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"We are here to unlearn the teachings of the church, state, and our educational system. We are here to drink beer. We are here to kill war. We are here to laugh at the odds and live our lives so well that Death will tremble to take us." C. Bukowski
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Friday, March 24, 2017
Grumpy, Dopey, Sneezy, and Sleepy...On Travel, and Winding Down in "The Circumference of Home"
This update comes to you from a low bandwidth boondock camp on the westward side of Utah's Abajo Mountains, 7500 feet above sea level, deep in a forest of aromatic ponderosa. Finally, we outrun the stubborn dome of high pressure and resulting record-setting heat, and are able to go about our walks, hikes, and bike rides in coolness of body, mind, and spirit. #heatsucks!
Either Bobbie and I are overdosed on our hypothyroidism meds or global warming is real and upon us. This "new normal" messes with the "comfort level" of my beloved southwest Sonoran Desert playground, and threatens to rein in future wintertime Rv sojourns.
Checking southern Arizona's forecasted "Highs" between December and March should not be an exercise in "fear and loathing." If this really is the "new normal," it climbs beyond the upper limit of acceptable temps required for long days of desert play. At least when it's too cold I can add another layer of clothing. But when it's too hot, well, there's only so much I can take off without offending prudish gang members :). Adding carbon-based fuel to that fire, our Rv "style" is primarily Boondocking, which means no plugins for Goldie's energy-sucking air conditioner. (FYI: When you find yourself loitering in the frozen food section of supermarket's, clutching bags of frozen peas to underarms and back of neck, it's time to engage the "wheels" of your Rv and vamoose). Au revoir, Tucson; farewell, Phoenix; Box Canyon out, and headed north to higher ground in search of lower temps.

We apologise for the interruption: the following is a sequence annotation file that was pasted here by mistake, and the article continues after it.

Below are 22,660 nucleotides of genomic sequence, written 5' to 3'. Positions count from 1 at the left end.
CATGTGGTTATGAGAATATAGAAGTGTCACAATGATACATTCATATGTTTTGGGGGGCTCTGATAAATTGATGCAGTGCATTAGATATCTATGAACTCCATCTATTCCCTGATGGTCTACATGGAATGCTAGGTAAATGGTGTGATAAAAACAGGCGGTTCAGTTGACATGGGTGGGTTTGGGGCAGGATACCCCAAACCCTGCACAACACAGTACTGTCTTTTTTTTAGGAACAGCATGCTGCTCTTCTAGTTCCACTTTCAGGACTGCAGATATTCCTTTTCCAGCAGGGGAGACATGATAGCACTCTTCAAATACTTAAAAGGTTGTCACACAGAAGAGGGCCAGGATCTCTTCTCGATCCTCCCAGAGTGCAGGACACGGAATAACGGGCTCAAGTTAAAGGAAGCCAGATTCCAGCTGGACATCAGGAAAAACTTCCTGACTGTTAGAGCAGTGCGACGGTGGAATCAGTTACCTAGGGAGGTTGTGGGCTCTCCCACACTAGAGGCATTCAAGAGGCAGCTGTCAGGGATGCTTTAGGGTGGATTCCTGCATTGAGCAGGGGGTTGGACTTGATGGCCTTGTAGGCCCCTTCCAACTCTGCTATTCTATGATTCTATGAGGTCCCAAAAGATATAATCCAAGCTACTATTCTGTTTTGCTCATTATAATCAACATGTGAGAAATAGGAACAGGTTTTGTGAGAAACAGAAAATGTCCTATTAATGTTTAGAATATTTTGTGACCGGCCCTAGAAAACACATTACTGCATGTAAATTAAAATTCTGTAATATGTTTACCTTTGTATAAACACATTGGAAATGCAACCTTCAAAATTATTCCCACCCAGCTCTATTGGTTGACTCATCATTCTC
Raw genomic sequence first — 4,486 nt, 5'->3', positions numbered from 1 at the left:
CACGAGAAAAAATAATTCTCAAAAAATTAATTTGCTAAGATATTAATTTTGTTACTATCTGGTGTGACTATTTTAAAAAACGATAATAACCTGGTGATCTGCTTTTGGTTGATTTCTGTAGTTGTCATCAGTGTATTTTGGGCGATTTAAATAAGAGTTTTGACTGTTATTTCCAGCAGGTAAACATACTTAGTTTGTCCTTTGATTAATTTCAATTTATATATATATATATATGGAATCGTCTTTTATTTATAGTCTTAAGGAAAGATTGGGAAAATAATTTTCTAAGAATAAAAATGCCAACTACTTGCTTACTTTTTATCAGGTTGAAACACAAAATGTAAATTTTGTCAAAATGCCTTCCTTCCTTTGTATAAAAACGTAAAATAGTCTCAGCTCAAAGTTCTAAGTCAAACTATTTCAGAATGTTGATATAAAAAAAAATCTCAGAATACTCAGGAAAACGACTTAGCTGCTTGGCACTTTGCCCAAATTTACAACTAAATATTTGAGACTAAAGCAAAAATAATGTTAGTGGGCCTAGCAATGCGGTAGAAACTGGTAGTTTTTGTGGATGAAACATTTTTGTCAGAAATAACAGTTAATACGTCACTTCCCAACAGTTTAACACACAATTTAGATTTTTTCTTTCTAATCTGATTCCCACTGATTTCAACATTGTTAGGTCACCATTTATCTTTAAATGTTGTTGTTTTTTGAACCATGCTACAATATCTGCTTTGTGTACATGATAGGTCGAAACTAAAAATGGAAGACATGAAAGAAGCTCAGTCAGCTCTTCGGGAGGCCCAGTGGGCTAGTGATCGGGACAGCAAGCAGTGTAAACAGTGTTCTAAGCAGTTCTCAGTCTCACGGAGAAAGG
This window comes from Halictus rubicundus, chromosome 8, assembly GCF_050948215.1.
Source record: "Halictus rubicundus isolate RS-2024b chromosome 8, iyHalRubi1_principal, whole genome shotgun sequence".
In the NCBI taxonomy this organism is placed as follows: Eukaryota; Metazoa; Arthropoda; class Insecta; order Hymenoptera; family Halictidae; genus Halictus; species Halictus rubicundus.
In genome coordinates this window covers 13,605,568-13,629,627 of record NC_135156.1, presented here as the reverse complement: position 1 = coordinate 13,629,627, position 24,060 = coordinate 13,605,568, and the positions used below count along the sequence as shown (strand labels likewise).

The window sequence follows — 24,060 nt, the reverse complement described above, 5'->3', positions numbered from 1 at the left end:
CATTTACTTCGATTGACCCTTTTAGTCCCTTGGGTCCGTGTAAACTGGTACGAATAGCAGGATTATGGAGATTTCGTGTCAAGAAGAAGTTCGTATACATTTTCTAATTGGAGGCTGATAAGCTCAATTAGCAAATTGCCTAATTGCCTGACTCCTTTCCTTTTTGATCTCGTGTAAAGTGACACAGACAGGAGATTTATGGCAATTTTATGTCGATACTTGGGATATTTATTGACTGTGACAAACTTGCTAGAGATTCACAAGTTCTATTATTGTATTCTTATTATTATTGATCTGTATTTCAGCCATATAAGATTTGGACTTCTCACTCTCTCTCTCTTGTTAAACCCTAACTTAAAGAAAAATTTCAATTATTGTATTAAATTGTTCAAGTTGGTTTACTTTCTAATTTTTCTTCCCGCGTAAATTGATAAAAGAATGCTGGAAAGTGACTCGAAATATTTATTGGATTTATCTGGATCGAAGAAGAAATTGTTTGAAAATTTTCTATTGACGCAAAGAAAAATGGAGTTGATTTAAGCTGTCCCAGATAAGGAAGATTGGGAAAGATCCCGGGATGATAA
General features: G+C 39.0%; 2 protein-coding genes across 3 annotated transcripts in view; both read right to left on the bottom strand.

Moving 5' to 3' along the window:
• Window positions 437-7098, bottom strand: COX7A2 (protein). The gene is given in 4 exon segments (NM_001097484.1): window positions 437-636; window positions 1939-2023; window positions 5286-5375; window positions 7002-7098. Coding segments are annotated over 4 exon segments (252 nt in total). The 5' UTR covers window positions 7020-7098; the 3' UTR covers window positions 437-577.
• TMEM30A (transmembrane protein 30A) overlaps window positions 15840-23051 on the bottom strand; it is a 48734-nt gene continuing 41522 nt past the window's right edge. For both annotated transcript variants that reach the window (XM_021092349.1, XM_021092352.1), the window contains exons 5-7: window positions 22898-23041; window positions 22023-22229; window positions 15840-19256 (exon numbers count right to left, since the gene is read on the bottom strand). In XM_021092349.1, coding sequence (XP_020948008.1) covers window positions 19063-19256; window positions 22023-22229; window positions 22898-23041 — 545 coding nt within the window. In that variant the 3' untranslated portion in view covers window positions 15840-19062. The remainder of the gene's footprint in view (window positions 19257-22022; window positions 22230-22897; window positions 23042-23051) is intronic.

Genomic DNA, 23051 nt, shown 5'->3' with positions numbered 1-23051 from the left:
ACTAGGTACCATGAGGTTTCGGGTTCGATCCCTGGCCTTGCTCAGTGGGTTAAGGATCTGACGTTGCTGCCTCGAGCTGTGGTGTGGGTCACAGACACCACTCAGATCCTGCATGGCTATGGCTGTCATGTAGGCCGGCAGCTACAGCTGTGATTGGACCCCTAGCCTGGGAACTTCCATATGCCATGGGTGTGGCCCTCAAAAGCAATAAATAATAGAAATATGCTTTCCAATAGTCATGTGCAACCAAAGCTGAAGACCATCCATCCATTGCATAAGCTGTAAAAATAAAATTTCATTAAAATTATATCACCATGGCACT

The southwest's upward trend in temperatures over the past decade is truly noticeable out on "the trail." I grew up in Arizona during the 50's, lived in under-insulated tin-can trailers of one sort or another from suburban Phoenix to a sprawling grassland ranch down south on Meh-hee-co's border. It was the good ole days, when a mere three-strand barbed wire fence was good enough to separate "them" from "us." And by-the-way, that ranch couldn't have survived without a fence-hopping workforce.
I recall some of the years we lived in Phoenix when temps didn't reach 90 till May. And in June, July, and August, when temps routinely topped 110, we somehow managed to survive with only a single evaporative cooler on our hot-box trailer de jour. We even got along without AC in our vehicles until 1960. Imagine pulling that off nowadays in temps that nudge 120.
Anyway, last week we found our comfort zone—the middle 70's—on south-central Utah's Cedar Mesa. We set a boondock camp five miles off the pavement on a rutted "slippery-when-wet" sinkhole of a road on top of Comb's Ridge, offering prayers to the Weather Gods that it wouldn't rain. An hour later, friends Erik and Maureen rolled in pulling their new high-clearance travel trailer, and joined our camp. It was a spur-of-the-moment meet up, the kind where the designated rendezvous point remained in flux till the last second. That evening we aligned a row of camp chairs on bluff's edge, sipped Lagunitas, and toasted a fiery sunset.
About this time every spring, the realization of another winter's passing begins to sink in. I reflect on the miles traveled, friends reacquainted, happy-hour conversations, and the thousand miles hiked and biked. Hours spun into days, days into weeks, weeks into months, and, "Poof," an entire season of people, places, and landscapes evaporates into the haze of past tense. We are appreciative of being granted another chapter in our book, another line in our third act, another brick in our wall.
But now, like a speck of dust borne on the dying winds of a desert haboob, I must fall back to earth and face the stationary reality within my "circumference of home." Strangely, I'm ready, eager even, to not travel, to not dump, to not camp, especially in noisy campgrounds or formerly "private boondocks" that are seemingly now known to the entire Rv world. I'm ready to not contend with the gridlock of endless road construction projects. I'm done with neanderthal tourists in "Cruise America" campers, who, in a million acre plot of vacant Govie land, choose to camp 20 feet from our open windows and run their freaking generator at all hours of the day and night while simultaneously screaming gibberish at the top of their lungs in an effort to hold a conversation over the clamor of, yes, you guessed it, their freaking generator!